The Corps has determined that the proposed project may affect, but is not likely to adversely affect the West Indian manatee (Trichechus manatus). Since the proposal by the applicant is for in-water construction, potential impacts to the endangered West Indian manatee were evaluated using The Corps of Engineers, Jacksonville District, and the State of Florida Effect Determination Key for the Manatee in Florida, April 2013 (Key). Use of this Key resulted in the following sequential determination: ABCGNOP5 may affect, not likely to adversely affect. The proposed project neither involves dredging, nor increases watercraft access to the project site. Furthermore, the applicant elects to adhere to the Standard Manatee Conditions for In-Water Work, 2011. Therefore, according to the key, a may affect but is not likely to adversely affect determination is appropriate. By letter dated 25 April 2013, the FWS stated that for proposed in-water activities analyzed with the April 2013 version of the Manatee Key in which the Corps reaches a may affect, not likely to adversely affect determination with respect to the manatee and/or its designated critical habitat, the FWS concurs with the Corps determination in accordance with 50 CFR 402.14(b)1 and no further consultation with the FWS is required.
ESSENTIAL FISH HABITAT (EFH): This notice initiates consultation with the National Marine Fisheries Service on EFH as required by the Magnuson-Stevens Fishery Conservation and Management Act 1996. The deployments would occur over 40 acres of marine bottom potentially utilized by various life stages of the following species covered within the Gulf of Mexico Fisheries Management Plan: Shrimp; Reef Fish; Stone Crab; and, Coastal Migratory Pelagics. Our initial determination is that the proposed action would not have a substantial adverse impact on EFH or federally managed fisheries within the Gulf of Mexico. The proposed deployment areas support a bare bottom as described above. Our final determination relative to project impacts and the need for mitigation measures is subject to review by and coordination with the National Marine Fisheries Service.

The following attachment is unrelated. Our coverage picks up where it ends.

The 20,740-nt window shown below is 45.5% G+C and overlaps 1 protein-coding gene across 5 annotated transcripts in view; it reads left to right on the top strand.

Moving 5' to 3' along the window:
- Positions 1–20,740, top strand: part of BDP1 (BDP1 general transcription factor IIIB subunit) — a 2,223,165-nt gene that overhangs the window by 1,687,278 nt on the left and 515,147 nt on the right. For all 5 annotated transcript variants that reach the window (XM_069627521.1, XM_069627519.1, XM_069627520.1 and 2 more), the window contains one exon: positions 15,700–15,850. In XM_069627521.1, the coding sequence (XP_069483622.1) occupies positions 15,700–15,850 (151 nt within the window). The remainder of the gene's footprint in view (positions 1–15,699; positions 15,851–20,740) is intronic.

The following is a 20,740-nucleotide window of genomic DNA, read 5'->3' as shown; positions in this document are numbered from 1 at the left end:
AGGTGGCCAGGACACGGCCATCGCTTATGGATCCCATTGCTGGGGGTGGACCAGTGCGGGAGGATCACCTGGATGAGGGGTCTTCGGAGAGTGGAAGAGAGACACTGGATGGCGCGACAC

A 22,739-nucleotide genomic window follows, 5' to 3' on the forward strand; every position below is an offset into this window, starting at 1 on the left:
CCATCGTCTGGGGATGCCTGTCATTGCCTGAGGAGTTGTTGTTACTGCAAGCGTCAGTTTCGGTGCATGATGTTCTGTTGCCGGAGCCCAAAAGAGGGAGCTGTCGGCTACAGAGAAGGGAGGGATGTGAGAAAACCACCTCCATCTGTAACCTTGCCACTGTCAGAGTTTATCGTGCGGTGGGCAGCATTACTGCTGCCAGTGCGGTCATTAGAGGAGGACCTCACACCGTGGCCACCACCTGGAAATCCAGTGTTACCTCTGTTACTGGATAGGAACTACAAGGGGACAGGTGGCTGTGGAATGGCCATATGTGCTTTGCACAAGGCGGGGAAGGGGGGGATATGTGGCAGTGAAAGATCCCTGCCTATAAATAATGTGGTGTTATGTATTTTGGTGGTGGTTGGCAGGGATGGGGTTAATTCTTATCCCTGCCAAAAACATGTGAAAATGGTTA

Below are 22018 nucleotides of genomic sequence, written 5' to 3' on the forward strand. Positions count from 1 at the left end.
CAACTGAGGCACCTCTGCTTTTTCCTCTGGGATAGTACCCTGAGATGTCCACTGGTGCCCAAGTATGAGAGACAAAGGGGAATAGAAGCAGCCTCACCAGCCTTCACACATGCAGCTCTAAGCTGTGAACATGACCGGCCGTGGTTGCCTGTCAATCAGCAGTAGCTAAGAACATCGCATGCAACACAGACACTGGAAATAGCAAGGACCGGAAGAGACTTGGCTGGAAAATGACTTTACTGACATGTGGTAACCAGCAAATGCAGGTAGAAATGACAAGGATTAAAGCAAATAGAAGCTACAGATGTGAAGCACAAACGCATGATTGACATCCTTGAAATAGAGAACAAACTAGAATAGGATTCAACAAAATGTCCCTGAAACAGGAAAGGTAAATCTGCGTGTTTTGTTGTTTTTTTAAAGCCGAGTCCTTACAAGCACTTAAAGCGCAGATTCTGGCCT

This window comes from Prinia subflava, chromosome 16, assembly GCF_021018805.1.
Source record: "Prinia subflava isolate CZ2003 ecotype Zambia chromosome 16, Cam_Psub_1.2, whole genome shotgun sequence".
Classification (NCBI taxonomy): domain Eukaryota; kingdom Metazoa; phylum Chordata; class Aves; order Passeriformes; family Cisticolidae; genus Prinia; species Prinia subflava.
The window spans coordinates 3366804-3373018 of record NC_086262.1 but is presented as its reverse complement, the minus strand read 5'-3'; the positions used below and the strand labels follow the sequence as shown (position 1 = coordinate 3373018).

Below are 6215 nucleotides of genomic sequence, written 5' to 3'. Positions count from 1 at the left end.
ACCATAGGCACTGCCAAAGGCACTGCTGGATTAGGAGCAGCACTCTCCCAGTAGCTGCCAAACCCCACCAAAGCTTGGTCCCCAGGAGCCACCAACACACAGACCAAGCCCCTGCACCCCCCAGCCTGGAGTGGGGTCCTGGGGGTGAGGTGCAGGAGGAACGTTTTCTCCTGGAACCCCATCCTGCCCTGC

NOTE: This public notice is being issued based on information furnished by the applicant. This information has not been verified or evaluated to ensure compliance with laws and regulation governing the regulatory program. The jurisdictional line has been verified by Corps personnel.
AUTHORIZATION FROM OTHER AGENCIES: Water Quality Certification may be required from the Florida Department of Environmental Protection and/or one of the state Water Management Districts.
COMMENTS regarding the potential authorization of the work proposed should be submitted in writing to the attention of the District Engineer through the Tampa Permits Section, 10117 Princess Palm Avenue, Suite 120, Tampa, Florida 33610 within 21 days from the date of this notice.
The decision whether to issue or deny this permit application will be based on the information received from this public notice and the evaluation of the probable impact to the associated wetlands. This is based on an analysis of the applicant's avoidance and minimization efforts for the project, as well as the compensatory mitigation proposed.